What powers Weak-Line Radio Galaxies?
Weak-Line Radio Galaxies (WLRGs) are defined as powerful radio
galaxies with underluminous [O III] emission lines and line ratios
indicative of a low ionization state of the narrow-line region.
Tadhunter et al. (1998) advance the hypothesis that the most likely
explanation for the properties of WLRGs is that they harbor low
luminosity AGNs. We conducted an ASCA study of a small sample of 6
WLRGs (Sambruna, Eracleous, & Mushotzky 1999), which gave us the first
view of these systems at hard X-rays. We find that in five out of the
six WLRGs observed, the X-ray spectrum can be decomposed into a hard
X-ray component plus a soft thermal component with kT=1 keV. The hard
component can be described by either a flat power law, with = 1.5 (and
individual slopes as flat as = 1.3). The intrinsic luminosity of the
hard component is L(2-10) keV= 10^40-10^42 ergs/s, 2 orders of
magnitude fainter than in the other radio sources of our ASCA sample.
The [O II]/[O III] line ratios of WLRGs locate them in the LINER/H II
region part of the diagnostic line-ratio diagrams of Filippenko
(1996), raising the possibility that WLRGs represent the radio-loud
analogs of LINERs. We are also conducting an extensive optical
spectroscopy survey of all the WLRGs of the Tadhunter et al. sample,
and we are finding that their line ratios locate them in various areas
of the Fillippenko diagram. Some WLRGs have line ratios consistent with
starbursts, other with Seyferts, other lie in between.
We know there is an AGN in WLRGs because they exhibit compact cores in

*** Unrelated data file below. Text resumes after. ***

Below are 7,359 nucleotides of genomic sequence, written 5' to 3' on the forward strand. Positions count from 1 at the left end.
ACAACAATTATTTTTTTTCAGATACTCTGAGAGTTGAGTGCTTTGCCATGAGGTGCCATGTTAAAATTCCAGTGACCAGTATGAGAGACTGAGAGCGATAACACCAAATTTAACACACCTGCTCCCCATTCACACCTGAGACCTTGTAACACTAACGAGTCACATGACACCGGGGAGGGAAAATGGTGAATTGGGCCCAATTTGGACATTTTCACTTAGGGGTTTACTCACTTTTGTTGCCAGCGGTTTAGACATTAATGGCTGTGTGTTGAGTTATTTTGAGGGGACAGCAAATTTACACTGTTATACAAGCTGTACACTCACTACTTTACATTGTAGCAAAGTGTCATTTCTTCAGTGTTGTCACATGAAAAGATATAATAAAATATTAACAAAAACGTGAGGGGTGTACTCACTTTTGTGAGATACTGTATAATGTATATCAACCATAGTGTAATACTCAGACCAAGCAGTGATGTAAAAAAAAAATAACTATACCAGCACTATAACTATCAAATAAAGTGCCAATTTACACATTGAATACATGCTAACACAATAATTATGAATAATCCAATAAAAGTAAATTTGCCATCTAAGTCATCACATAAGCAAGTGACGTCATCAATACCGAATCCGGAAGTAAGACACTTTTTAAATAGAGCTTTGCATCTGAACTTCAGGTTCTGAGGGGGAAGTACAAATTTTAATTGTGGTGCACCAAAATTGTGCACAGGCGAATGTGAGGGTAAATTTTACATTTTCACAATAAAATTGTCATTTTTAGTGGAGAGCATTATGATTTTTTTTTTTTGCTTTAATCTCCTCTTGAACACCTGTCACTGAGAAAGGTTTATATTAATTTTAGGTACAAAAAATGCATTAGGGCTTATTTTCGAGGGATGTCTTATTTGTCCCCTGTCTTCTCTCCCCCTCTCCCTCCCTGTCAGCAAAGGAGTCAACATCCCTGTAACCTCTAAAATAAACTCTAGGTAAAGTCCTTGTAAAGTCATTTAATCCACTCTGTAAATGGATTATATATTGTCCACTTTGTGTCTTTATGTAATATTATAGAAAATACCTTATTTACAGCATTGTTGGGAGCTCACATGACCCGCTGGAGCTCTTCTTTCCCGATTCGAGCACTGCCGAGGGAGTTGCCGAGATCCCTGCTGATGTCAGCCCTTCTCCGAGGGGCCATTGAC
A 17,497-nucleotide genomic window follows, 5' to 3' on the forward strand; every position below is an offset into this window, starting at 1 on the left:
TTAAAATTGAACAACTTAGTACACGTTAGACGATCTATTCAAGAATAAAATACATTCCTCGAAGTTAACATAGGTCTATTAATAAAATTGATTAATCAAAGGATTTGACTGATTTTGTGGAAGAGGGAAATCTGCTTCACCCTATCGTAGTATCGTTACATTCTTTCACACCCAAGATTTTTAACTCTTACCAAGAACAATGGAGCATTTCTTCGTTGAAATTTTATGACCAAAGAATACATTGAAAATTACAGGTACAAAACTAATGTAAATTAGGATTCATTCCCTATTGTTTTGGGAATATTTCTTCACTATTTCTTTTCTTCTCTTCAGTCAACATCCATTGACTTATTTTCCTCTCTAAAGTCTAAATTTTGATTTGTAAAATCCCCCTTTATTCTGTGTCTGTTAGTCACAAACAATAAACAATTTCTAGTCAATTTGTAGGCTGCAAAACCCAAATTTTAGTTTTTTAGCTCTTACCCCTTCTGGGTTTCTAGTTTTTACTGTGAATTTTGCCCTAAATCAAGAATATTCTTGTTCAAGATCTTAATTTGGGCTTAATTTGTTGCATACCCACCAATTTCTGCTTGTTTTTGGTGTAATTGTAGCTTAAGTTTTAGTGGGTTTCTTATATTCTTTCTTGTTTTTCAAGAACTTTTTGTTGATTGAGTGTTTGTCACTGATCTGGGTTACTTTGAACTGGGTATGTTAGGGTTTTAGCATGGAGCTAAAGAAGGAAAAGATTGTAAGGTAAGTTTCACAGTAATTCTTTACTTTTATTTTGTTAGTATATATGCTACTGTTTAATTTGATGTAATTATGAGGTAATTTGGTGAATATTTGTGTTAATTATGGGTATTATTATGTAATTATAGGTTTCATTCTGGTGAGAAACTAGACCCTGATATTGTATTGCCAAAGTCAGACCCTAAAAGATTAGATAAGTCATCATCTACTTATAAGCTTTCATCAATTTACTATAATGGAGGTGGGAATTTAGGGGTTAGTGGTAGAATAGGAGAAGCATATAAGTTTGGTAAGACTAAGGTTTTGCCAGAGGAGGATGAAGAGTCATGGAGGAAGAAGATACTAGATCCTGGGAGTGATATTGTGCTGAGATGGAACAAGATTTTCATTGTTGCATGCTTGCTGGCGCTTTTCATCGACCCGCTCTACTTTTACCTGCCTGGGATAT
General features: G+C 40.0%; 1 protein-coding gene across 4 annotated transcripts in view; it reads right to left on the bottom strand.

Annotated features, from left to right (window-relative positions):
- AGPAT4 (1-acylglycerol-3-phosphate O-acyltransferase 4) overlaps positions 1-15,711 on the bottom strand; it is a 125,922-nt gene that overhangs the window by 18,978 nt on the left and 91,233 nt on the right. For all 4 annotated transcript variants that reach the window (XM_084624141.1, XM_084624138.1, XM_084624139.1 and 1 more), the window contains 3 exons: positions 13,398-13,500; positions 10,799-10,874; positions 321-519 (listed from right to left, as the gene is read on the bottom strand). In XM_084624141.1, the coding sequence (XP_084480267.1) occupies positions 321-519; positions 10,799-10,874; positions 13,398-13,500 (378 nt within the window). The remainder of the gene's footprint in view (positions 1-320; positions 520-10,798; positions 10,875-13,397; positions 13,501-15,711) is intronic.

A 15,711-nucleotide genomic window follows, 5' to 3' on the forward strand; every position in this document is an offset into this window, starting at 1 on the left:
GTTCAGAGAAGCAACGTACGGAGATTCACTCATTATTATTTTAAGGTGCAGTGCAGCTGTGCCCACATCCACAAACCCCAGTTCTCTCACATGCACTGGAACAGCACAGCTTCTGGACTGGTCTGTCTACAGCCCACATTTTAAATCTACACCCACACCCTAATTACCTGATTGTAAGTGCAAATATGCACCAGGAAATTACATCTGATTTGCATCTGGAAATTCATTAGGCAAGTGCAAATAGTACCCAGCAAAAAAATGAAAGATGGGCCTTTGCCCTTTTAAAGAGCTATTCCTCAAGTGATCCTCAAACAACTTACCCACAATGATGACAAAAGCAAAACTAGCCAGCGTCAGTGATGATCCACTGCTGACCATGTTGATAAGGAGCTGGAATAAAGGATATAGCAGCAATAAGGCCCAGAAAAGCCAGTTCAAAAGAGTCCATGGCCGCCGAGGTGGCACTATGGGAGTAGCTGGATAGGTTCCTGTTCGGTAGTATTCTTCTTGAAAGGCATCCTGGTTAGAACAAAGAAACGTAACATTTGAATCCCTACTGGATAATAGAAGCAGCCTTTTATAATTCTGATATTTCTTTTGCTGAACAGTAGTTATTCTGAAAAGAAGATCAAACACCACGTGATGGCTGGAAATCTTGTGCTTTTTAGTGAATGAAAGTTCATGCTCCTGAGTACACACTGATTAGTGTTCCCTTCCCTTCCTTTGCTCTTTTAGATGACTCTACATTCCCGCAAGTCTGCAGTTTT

their radio maps. But what powers the Low-Luminosity AGN in WLRGs?
Their Spectral Energy Distributions (SEDs) are different from those of
the more luminous Broad-Line Radio Galaxies (left figure), typically
lacking emission in the UV-EUV band. We speculate that an ADAF lies at
the very heart of these systems. From this perspective, WLRGs may
provide a link between powerful radio galaxies and ellipticals.
We have started a systematic study of WLRGs at X-rays using Chandra
and XMM (right figure) and at other wavelengths. The goal is to
measure their spatial and spectral properties, quantifying the
contribution of an unresolved jet to their bolometric emission, detect
the Fe Kalpha line and resolve its profile to constrain models for the
accretion flow in these systems.
This work is supported by NASA through the LTSA and ADP programs.
Recent Publications of the Group:
- Sambruna, R.M. et al. 2001, "A survey of extended radio jets in AGN
with Chandra and HST: First Results" , ApJ, 571, 206
- Pesce, J.E., Sambruna, R.M., et al. 2001,
"Detection of an X-ray Jet in 3C371 with Chandra",
ApJ, 556, L79
- Sambruna, R.M. et al. 2001, "Chandra
Observations of the X-ray Jet of 3C273", ApJ, 549, L161
- Tavecchio, F. et al. 2000, "The X-Ray Jet of PKS 0637-752: Inverse
Compton Radiation from the Cosmic Microwave Background?", ApJ,
Return to Main Page
This page last updated: July 3, 2002